“Unify Texas relies on a mischaracterization of BDS and our goals here on campus in order to make a straw man argument,” Nabulsi said. “BDS is a step towards leveling the negotiating playing field so that the Israeli government is forced to take Palestinian demands seriously.”

Earlier Tuesday, 17 former SG presidents and vice presidents sent a letter to the current Assembly, asking them not to vote in favor of the resolution.

“As our former student body presidents have said — the people who care most about our University — it is not our place to support this philosophy,” University-wide representative Kallen Dimitroff said. “The alienation it would cause certain groups on campus, the stance and precedent it would set for student government, would be very detrimental.”

Carmel Abuzaid, a international relations and global studies freshman and supporter of divestment, said passing the resolution would specifically recognize the oppression she and other UT students have experienced in Palestine firsthand. 

“Passing this resolution would not only recognize my experiences as valid but would also unify the University against injustice and oppression,” Abuzaid said.

Maya Russo, an international relations and global studies sophomore who spoke in opposition to the resolution, said she felt personally targeted. 

“This is not a human rights legislation, nor is it one that promotes justice. This is an anti-Israel legislation,” Russo said. “This hateful rhetoric that is directed at my people and at me personally is one-sided. … This is a step in the wrong direction toward the ultimate objective — peace.” 


Former SG leaders sign open letter in opposition to BDS resolution

Seventeen former Student Government leaders signed a letter addressed to the current SG executive board and Assembly, urging them to oppose a divestment resolution set to be voted on Tuesday night.

The resolution calls for the University of Texas Investment Management Company to divest from corporations that authors said “facilitate the oppression of the Palestinian people by the State of Israel.”

The former leaders, who served SG terms ranging as far back as 1983, said SG should not associate with the boycott-divestment-sanctioning – known as BDS – movement upon which the resolution is based.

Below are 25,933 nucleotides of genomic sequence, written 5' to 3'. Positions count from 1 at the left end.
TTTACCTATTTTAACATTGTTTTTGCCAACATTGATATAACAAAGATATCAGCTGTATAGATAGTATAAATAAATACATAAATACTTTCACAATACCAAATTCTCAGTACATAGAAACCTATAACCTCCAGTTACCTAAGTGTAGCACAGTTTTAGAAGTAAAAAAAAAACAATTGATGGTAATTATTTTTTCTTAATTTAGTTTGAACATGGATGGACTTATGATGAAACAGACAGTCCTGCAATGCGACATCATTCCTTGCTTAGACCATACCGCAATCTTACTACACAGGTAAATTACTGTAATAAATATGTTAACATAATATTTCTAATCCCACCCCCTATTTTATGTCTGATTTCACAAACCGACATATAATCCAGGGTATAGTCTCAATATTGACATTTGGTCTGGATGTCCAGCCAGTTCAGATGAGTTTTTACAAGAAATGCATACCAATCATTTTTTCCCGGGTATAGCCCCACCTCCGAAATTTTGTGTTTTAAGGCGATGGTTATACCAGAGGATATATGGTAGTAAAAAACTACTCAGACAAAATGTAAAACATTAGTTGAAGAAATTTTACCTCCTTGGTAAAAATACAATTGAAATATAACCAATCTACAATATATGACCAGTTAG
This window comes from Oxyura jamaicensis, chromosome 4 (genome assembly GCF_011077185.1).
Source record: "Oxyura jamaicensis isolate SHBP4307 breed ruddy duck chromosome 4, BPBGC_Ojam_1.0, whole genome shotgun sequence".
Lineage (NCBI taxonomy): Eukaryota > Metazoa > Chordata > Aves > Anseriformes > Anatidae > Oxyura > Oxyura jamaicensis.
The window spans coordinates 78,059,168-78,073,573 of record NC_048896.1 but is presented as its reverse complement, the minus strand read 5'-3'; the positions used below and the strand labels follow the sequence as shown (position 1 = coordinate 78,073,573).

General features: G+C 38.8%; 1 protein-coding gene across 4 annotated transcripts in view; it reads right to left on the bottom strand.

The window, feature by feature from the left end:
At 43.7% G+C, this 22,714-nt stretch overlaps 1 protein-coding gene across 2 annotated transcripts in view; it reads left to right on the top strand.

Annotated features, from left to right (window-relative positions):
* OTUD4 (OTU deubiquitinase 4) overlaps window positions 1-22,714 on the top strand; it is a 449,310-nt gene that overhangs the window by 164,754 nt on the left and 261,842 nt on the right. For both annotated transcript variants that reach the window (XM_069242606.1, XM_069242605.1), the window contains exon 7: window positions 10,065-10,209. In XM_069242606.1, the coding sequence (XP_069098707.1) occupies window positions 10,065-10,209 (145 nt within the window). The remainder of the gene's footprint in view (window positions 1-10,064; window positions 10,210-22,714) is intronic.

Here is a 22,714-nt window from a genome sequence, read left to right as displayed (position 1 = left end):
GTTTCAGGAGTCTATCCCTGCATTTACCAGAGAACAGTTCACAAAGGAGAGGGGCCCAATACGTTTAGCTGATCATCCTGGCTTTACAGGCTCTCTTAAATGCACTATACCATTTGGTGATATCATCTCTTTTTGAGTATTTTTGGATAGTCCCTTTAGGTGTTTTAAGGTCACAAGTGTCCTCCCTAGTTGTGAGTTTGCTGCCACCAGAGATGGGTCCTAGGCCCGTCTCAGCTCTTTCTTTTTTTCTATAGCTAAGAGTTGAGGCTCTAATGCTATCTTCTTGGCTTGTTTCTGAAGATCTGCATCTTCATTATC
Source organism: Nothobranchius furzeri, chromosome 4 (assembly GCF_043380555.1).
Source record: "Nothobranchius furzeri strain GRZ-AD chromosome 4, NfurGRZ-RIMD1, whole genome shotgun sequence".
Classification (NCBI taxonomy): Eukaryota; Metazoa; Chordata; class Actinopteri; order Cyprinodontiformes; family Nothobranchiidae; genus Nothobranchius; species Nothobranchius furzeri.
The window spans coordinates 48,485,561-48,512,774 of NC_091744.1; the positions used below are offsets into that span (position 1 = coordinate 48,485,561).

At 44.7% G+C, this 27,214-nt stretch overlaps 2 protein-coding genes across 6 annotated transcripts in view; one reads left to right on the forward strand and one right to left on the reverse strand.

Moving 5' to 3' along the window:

"The BDS movement is rooted in a philosophy that rejects Israel’s very existence," the letter read. "While reasonable people can debate the merits and faults of Israel's specific policies, supporting BDS necessarily means supporting a philosophy that advocates the destruction of Israel and its inhabitants. We do not think the Student Government Assembly should align itself with such a philosophy."

Seven of the eight most recent SG presidents and vice presidents signed the letter, including last term's president and vice president, Kori Rady and Taylor Strickland.

The leaders also said Texas has kept close ties with Israel, regarding similarities in agricultural and policing policies.

"There is much that the state of Texas and Israel share, and the BDS movement attempts to undermine that relationship," the letter read.

The Assembly will vote on the resolution Tuesday night.

To read more about the debate surrounding the resolution, click here. 

To read about the resolution as it stands, before it heads to the Assembly for a vote tonight, click here. 

Read the letter here:

Former SG Leaders in Opposition to BDS and AR-3

Recently, the Palestine Solidarity Movement, in concert with other forces, proposed a resolution in Student Government urging the University of Texas Investment Management Company to divest itself from companies that the PSM deems to facilitate the oppression of Palestinians. 

Specifically, the resolution is part of a broader platform of boycotts, divestment and sanctions that has been proposed by likeminded individuals nationwide. I agreed with my compatriots on the Texan’s editorial board last Friday when we rightly recommended that the Student Government vote down this asinine resolution because it is not SG’s role to meddle in “foreign policy squabbles.” That much is true. But it is also true that this resolution, like any part of the misguided BDS movement, is hypocritical, anti-Semitic and wrong.

Proponents of BDS claim that such tactics are necessary to dissuade Israel from continuing its illegal occupation of Palestine. They have also been emboldened by Israeli Prime Minister Benjamin Netanyahu’s recent dishonorable comments opposing the creation of an independent Palestinian state, an ostensible Israeli policy goal for the past 22 years. 

I, for one, certainly agree that Netanyahu’s comments are inexcusable and some of Israel’s conduct is nothing short of egregious. But punitive measures against the whole of Israeli society, such as the divestment considered by the university, are most definitely the wrong way to voice opposition to the many foreign policy mistakes that the Netanyahu government has made.

Countless other countries around the world, including Armenia, China, India, Russia and Turkey, to name a few, occupy others’ lands. Plenty more, including Georgia, Morocco and Serbia, have dragged their feet on recognizing breakaway regions as independent. Where is the controversy and, more appropriately, where are the organized punitive measures?

There are none, of course, because disagreeable foreign policy actions do not necessitate the collective punishment of a politically, culturally and ethnically diverse group of people such as the Israeli public. Comparisons to the South African apartheid, as the BDS movement regularly makes, are hyperbolic and incorrect.